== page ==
UNL and LPS team up to offer new STEM program
Lincoln Northeast to offer a new program starting in the summer of 2021
The first available program of its’ kind in the Lincoln high school system.
High school students will soon be able to earn college credit through the College of Agricultural Sciences and Natural Resources at Lincoln Northeast.
Full Press Release:
Lincoln Public Schools and the College of Agricultural Sciences and Natural Resources at the University of Nebraska-Lincoln are joining together to launch the LPS-UNL Early College and Career STEM Program at Northeast High School. LPS and UNL celebrated the launch of the program during an event at Lincoln Northeast High School on Tuesday afternoon.
Through hands-on, immersive experiences and early college pathways, the program will prepare Northeast students in the areas of food, energy, water and societal systems, which are collectively known as FEWS2. Pathways are designed for students who wish to pursue a two- or four-year college degree, as well as for students who plan to enter the workforce after graduating from high school.
“This is an exciting new opportunity for our students and aligns our goals of empowering our students to find academic success through authentic learning opportunities, rigorous standards and individualized learning,” said LPS Superintendent Steve Joel. “We have had many successfull partnerships with UNL, and this is just another example of the great collaboration between our two institutions that will benefit our students and community.”
The program is designed to provide pathways for learners at Northeast who are interested in FEWS2. Examples of these pathways include:
- Students who plan to enter the workforce after high school graduation can earn non-credit competencies in certain areas that will give them an edge as they look for employment.
- Students will be able to earn college credit for classes that will transfer to UNL and other post-secondary institutions.
- Students who earn a certain number of credits can earn a certificate of college credit, which they can use to seek work after high school or can put toward a four-year degree.
- Most importantly, students will be able to explore careers in agriculture and natural resources.
A summer enrichment program built around FEWS2 concepts will take place in the summer of 2021. Beginning in the fall of 2021, FEWS2 concepts will be integrated into Northeast’s 9th and 10th grade math and science curriculums. In the fall of 2022, 11th and 12th graders will begin to enroll in early college credit classes and explore non-credit pathways, too. On- and off-ramps are built into the program for students who decide it’s not for them, decide to enroll later in their high school career or who drop out of the program and then decide to rejoin.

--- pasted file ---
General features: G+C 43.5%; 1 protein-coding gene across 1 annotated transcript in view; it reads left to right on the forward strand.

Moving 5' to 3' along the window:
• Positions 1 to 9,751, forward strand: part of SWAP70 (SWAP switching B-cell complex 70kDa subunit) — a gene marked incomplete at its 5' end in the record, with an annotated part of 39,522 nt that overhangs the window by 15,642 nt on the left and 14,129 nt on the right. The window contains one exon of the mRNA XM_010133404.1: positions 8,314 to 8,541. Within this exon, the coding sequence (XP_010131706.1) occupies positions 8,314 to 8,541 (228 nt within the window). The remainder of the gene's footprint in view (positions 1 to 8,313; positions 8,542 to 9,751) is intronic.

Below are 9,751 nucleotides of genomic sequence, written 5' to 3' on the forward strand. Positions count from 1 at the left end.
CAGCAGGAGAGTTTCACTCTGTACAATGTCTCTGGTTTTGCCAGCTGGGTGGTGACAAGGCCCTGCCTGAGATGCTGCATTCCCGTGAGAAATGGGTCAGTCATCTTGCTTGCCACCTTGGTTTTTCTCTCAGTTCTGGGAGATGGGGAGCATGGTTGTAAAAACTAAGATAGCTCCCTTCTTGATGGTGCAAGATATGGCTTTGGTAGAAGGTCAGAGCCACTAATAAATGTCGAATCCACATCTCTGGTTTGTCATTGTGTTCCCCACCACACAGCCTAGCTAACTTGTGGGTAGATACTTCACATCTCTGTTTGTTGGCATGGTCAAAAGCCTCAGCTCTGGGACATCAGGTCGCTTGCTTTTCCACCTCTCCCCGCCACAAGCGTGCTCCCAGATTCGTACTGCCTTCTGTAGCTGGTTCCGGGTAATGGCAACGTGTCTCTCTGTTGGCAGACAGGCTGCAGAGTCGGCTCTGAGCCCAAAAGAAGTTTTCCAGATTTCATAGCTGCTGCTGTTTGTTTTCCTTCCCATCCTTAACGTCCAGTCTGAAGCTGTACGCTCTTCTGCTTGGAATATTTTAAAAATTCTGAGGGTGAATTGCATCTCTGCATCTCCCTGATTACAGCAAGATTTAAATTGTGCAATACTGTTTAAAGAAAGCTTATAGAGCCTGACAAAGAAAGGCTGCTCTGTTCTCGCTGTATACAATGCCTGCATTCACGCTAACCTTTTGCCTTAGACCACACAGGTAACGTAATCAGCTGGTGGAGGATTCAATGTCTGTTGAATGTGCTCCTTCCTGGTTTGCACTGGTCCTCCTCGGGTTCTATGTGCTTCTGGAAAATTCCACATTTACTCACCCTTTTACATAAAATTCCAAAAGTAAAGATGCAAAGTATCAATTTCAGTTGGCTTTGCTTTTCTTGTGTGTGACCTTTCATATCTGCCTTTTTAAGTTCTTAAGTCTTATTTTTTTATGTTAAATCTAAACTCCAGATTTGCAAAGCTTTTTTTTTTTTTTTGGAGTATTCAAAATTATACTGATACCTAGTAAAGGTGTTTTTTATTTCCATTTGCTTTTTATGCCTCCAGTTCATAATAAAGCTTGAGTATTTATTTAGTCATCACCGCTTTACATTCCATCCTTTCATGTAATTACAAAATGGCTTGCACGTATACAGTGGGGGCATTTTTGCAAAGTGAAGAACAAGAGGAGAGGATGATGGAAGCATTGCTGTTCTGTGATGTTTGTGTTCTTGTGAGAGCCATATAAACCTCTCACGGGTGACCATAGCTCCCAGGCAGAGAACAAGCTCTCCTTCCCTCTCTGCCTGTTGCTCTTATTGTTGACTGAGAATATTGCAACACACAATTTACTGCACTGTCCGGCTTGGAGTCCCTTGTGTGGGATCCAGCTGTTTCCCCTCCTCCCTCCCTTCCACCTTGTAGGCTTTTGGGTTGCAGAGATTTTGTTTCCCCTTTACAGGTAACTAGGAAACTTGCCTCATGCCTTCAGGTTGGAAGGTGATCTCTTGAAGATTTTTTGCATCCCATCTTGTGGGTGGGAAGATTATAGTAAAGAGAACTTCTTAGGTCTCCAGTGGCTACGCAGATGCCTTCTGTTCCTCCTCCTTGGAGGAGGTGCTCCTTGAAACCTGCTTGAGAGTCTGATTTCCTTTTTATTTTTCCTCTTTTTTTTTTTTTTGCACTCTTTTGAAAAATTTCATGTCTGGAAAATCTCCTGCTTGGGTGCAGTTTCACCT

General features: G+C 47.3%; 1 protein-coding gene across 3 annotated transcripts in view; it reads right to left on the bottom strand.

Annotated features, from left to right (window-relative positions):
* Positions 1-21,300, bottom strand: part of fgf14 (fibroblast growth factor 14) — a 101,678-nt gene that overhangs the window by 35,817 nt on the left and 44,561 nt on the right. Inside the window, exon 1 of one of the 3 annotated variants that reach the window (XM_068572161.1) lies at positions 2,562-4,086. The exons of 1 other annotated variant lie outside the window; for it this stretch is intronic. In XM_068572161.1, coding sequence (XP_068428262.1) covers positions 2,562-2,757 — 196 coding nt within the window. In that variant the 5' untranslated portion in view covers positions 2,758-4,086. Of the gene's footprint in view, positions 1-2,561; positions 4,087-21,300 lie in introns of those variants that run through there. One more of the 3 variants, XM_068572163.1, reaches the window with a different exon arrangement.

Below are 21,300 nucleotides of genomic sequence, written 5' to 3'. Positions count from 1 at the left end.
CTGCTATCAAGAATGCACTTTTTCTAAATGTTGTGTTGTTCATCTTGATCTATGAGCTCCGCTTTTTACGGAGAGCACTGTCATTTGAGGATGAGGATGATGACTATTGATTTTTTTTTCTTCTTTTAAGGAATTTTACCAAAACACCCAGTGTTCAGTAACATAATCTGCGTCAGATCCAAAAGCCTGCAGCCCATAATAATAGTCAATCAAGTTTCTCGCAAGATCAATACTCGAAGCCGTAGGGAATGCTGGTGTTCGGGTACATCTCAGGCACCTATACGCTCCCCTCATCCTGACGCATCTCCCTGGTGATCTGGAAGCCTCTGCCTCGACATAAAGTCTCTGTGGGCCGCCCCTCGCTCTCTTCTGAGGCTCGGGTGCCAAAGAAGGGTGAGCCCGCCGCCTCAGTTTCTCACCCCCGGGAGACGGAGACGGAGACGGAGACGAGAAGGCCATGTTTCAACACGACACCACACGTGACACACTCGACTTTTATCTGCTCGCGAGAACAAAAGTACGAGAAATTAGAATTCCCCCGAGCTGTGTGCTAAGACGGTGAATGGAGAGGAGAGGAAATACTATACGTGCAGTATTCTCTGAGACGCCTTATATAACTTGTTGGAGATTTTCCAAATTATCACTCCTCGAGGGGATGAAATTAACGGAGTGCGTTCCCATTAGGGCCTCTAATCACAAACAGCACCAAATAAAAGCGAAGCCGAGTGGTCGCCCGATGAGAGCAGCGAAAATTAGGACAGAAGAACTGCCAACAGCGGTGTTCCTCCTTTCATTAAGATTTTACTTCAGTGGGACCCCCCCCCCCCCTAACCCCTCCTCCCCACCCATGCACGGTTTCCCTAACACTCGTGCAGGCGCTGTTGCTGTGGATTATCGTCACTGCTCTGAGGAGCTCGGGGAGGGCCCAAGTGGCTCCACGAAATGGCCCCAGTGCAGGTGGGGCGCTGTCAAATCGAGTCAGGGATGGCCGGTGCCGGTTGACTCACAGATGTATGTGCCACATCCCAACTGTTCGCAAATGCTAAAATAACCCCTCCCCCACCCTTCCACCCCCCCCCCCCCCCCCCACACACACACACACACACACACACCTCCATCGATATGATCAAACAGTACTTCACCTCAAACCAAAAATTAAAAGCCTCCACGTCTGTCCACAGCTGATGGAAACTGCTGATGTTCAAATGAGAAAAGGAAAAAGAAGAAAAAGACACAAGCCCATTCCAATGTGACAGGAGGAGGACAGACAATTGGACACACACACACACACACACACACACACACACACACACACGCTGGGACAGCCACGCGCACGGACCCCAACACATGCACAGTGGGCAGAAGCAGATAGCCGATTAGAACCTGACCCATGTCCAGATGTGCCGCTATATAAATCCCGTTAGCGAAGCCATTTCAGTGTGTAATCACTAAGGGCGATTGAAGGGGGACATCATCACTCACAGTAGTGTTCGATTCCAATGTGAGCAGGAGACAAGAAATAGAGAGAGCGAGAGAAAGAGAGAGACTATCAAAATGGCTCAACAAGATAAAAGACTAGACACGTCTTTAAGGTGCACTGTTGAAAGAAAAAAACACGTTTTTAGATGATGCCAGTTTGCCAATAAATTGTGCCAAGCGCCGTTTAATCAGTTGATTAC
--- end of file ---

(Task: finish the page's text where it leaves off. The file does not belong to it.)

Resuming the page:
“As a first-generation college student who pursued an education and career in agriculture and life science, I know I would have benefited greatly from a program like this,” said UNL Chancellor Ronnie Green. “I am personally so excited for the Lincoln Northeast students whose career options are going to expand because of this partnership between UNL and LPS.”
The program is designed to be affordable and accessible to students and their families. Non-credit experiences will be available to students free-of-charge. Student who opt to take classes for college credit will receive reduced tuition.
LPS and CASNR have a long history of collaborating to create enriching, hands-on programming related to agriculture, life sciences and natural resources.
Nearly 20 years ago, LPS, CASNR and the Lincoln Children’s Zoo joined together to launch the Our Zoo to You program, in which animals from the Lincoln Children’s Zoo lived in LPS elementary classrooms for six weeks and were incorporated into reading, writing, science and math curriculum. Other successful programs, including Bug Bash and the Summer Soybean Institute, followed.
Tiffany Heng-Moss, dean of UNL’s College of Agricultural Sciences and Natural Resources, says all of these programs challenged LPS students to use design thinking and scientific inquiry and have prepared them to meet the challenges of a changing world. The Early STEM program is no different.
“We built this program to meet students where they are at and help prepare them for future careers in the growing areas of food, energy, water and societal systems,” said Heng-Moss. “In Nebraska, one in four jobs is related to agriculture and natural resources, and a prepared workforce with highly developed problem-solving and critical-thinking skills will be essential to Nebraska’s future success. I am so proud of this partnership and the opportunities it will bring for students and for Nebraska.”
More information is available at https://casnr.unl.edu/early-college-and-career-stem-program.